Assemblymember Rodriguez Advances Emergency Management Legislative Package Through Critical First Committee

For immediate release:

Assemblymember Rodriguez Advances Emergency Management Legislative Package Through Critical First Committee
 

(Sacramento, CA) Today, Assemblymember Freddie Rodriguez, Chair of the Assembly Emergency Management Committee, advanced his legislative package aimed at improving California’s emergency response systems and programs. AB 1721, AB 1770, and AB 1934 were all passed out of the Assembly Committee on Emergency Management at a hearing in the State Capitol.

“California is a disaster-prone state, and increasing our preparedness before disaster strikes is key to our state’s ability to respond successfully. I am proud to be authoring legislation that will help our first responders stay connected during an emergency, assist aging communities in retrofitting buildings, and freeing up emergency responder resources by easing wall times. Each of these important bills will help ensure Californians remain safe during a disaster or emergency” said Assemblymember Rodriguez.

Assembly Bill 1721 will establish the Emergency Medical Services Mutual Aid Grant Programs, administered by the California Office of Emergency Services (Cal OES). One of these specific programs is the Seismic Retrofitting Program for Soft Story Multifamily Housing Fund. This program would provide owners with financial assistance to do seismic retrofits and mitigate earthquake hazards facing their older, affordable multifamily buildings. These buildings are at high risk of collapse during an earthquake.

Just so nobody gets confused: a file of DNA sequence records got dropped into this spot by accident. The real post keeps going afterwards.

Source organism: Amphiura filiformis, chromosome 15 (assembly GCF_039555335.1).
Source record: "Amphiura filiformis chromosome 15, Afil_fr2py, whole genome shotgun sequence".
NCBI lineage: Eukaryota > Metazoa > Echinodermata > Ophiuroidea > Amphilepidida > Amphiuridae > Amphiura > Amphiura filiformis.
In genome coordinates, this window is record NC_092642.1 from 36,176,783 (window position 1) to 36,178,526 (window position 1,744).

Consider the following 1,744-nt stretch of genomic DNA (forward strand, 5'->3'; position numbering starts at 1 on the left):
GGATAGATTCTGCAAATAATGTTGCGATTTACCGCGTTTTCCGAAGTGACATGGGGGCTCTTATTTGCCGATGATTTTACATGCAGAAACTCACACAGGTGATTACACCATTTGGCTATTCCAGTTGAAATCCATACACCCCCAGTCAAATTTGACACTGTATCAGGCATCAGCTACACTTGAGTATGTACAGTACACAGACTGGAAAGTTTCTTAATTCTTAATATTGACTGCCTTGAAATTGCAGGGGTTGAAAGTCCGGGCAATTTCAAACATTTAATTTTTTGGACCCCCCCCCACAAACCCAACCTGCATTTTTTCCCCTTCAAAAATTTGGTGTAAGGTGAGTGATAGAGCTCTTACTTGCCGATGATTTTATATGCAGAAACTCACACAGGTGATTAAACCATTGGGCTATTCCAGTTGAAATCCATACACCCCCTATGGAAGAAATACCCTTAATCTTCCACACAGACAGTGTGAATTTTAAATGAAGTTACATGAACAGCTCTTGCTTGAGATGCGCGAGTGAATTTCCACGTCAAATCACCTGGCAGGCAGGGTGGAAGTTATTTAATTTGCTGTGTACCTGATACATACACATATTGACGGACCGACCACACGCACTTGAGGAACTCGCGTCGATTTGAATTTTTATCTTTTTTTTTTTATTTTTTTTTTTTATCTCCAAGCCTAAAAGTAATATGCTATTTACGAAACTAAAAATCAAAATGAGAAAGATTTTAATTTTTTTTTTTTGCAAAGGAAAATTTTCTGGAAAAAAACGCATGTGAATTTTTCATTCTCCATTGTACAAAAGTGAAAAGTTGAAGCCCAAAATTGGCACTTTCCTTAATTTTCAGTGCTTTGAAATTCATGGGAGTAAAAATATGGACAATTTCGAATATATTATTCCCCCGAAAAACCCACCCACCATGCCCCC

Assembly Bill 1770 will require the Emergency Medical Services Authority (EMSA) to implement policies to reduce ambulance patient offload delays, protecting patients from unnecessary and life-threatening impacts to their overall health outcomes, and preparing for surges in demand.

Assembly Bill 1934 will provide funding for county fairgrounds across California to establish broadband internet connectivity. Fairgrounds are often turned to in disasters to serve as command stations, emergency shelters, and evacuation sites- but not all have adequate internet connections.